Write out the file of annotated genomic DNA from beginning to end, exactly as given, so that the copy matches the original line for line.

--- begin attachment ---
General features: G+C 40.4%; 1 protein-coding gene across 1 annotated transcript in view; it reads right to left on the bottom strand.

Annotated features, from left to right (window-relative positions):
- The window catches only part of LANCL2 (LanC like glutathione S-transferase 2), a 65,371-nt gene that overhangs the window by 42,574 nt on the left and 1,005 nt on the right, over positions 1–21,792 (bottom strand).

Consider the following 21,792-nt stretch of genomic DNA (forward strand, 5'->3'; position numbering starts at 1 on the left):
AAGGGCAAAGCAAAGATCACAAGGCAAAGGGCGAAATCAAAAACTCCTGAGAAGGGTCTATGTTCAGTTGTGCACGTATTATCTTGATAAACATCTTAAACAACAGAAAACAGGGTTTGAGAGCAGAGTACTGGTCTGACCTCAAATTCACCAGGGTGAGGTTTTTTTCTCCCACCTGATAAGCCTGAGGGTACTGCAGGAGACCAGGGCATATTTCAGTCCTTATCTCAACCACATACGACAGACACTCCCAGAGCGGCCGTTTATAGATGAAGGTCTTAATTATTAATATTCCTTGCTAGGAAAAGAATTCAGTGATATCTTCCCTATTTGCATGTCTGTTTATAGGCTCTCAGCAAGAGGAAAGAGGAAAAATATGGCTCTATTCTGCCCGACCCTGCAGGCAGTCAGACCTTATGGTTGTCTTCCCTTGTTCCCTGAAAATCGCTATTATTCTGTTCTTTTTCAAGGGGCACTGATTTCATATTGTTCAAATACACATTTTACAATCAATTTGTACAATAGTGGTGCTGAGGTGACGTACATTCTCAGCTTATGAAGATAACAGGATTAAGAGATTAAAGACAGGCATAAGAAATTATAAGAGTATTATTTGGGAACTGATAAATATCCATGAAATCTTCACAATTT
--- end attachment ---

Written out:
General features: G+C 40.4%; 1 protein-coding gene across 1 annotated transcript in view; it reads right to left on the bottom strand.

Annotated features, from left to right (window-relative positions):
- The window catches only part of LANCL2 (LanC like glutathione S-transferase 2), a 65,371-nt gene that overhangs the window by 42,574 nt on the left and 1,005 nt on the right, over positions 1–21,792 (bottom strand).

Consider the following 21,792-nt stretch of genomic DNA (forward strand, 5'->3'; position numbering starts at 1 on the left):
AAGGGCAAAGCAAAGATCACAAGGCAAAGGGCGAAATCAAAAACTCCTGAGAAGGGTCTATGTTCAGTTGTGCACGTATTATCTTGATAAACATCTTAAACAACAGAAAACAGGGTTTGAGAGCAGAGTACTGGTCTGACCTCAAATTCACCAGGGTGAGGTTTTTTTCTCCCACCTGATAAGCCTGAGGGTACTGCAGGAGACCAGGGCATATTTCAGTCCTTATCTCAACCACATACGACAGACACTCCCAGAGCGGCCGTTTATAGATGAAGGTCTTAATTATTAATATTCCTTGCTAGGAAAAGAATTCAGTGATATCTTCCCTATTTGCATGTCTGTTTATAGGCTCTCAGCAAGAGGAAAGAGGAAAAATATGGCTCTATTCTGCCCGACCCTGCAGGCAGTCAGACCTTATGGTTGTCTTCCCTTGTTCCCTGAAAATCGCTATTATTCTGTTCTTTTTCAAGGGGCACTGATTTCATATTGTTCAAATACACATTTTACAATCAATTTGTACAATAGTGGTGCTGAGGTGACGTACATTCTCAGCTTATGAAGATAACAGGATTAAGAGATTAAAGACAGGCATAAGAAATTATAAGAGTATTATTTGGGAACTGATAAATATCCATGAAATCTTCACAATTT